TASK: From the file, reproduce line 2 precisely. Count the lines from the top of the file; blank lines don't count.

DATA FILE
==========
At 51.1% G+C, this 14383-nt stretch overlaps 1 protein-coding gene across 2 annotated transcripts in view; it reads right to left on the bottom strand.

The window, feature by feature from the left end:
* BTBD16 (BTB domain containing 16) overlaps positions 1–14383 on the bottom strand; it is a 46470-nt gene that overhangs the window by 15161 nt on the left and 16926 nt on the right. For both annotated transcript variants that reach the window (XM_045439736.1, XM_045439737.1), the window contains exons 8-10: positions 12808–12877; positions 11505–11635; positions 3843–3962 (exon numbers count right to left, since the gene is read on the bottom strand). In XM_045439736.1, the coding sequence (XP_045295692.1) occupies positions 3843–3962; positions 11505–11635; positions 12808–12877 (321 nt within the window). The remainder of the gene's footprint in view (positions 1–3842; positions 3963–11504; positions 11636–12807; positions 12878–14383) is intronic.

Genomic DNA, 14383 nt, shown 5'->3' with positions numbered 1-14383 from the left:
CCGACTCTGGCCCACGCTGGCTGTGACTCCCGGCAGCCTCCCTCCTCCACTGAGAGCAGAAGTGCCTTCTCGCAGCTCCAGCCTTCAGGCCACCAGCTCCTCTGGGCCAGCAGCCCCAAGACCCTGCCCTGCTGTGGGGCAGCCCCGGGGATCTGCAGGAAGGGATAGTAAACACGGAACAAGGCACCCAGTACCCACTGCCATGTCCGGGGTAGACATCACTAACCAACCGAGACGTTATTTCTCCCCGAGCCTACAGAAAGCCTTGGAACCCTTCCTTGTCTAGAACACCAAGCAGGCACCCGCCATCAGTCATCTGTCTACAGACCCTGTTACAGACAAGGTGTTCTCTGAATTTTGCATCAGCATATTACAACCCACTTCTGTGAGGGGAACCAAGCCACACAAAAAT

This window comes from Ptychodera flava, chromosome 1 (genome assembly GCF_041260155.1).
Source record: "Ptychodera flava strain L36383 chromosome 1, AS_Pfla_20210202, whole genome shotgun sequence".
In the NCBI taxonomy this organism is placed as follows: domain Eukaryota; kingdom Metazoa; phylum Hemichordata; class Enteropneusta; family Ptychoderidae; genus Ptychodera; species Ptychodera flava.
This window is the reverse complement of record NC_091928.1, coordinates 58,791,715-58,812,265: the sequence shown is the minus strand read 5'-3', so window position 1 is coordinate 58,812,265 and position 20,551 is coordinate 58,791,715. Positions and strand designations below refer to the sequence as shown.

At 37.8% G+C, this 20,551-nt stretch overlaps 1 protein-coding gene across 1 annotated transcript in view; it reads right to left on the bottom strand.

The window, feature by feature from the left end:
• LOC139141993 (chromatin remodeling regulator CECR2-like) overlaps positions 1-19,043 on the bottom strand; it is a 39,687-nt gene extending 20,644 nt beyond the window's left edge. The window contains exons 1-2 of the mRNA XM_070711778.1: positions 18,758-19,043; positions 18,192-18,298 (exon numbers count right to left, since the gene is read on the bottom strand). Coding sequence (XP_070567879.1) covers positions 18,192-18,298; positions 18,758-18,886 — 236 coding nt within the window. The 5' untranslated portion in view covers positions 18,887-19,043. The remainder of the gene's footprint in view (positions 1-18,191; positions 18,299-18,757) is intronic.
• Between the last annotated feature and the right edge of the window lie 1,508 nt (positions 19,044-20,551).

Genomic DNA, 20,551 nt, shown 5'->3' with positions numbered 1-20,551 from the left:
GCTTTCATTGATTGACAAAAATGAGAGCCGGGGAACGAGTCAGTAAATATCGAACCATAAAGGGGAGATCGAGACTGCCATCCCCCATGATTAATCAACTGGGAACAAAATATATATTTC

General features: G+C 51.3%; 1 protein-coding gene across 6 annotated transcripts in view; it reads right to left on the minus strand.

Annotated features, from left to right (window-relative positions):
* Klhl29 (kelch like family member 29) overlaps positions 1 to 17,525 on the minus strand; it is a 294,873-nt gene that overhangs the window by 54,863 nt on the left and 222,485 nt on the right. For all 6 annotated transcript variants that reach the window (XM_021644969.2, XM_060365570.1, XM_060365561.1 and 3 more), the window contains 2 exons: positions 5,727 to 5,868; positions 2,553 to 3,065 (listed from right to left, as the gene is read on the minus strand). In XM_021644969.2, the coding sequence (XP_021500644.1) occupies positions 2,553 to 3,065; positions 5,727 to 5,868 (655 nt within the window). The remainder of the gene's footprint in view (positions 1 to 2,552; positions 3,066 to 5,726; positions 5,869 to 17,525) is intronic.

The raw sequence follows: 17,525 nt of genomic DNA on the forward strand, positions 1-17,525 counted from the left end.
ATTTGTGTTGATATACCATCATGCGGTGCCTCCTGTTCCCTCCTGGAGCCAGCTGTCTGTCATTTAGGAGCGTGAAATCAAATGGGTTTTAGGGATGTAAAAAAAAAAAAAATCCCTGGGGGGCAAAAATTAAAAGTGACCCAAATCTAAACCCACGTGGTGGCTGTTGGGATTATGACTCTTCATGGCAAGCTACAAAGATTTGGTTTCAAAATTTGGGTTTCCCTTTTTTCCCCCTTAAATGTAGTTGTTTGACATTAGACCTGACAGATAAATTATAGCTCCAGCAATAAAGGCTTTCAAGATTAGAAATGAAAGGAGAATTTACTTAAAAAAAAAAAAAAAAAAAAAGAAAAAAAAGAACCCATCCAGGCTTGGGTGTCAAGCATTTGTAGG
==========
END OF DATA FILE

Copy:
The window, feature by feature from the left end: